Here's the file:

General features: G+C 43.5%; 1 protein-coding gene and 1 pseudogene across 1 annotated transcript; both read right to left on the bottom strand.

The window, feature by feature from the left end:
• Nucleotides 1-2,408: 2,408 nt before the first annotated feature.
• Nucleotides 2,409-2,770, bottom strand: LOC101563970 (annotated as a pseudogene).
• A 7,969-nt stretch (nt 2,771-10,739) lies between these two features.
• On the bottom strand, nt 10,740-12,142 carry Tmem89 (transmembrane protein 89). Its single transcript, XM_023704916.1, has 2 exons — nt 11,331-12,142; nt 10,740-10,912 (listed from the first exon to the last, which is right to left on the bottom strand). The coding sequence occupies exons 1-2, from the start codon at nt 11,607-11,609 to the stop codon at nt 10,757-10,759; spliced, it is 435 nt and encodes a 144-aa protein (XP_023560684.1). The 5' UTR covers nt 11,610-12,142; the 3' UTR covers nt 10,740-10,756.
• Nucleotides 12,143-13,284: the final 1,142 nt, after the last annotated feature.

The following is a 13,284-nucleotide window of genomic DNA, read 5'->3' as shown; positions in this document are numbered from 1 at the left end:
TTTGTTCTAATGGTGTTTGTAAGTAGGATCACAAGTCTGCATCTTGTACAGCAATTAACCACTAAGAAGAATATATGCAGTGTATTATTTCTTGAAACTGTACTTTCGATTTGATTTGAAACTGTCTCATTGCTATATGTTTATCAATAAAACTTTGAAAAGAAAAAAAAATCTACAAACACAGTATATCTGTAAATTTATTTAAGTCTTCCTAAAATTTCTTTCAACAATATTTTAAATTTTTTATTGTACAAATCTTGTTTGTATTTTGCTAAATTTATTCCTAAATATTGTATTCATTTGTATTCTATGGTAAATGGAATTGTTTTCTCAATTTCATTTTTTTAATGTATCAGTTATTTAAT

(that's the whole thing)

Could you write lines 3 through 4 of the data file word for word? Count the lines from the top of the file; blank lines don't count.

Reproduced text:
• Nucleotides 1-2,408: 2,408 nt before the first annotated feature.
• Nucleotides 2,409-2,770, bottom strand: LOC101563970 (annotated as a pseudogene).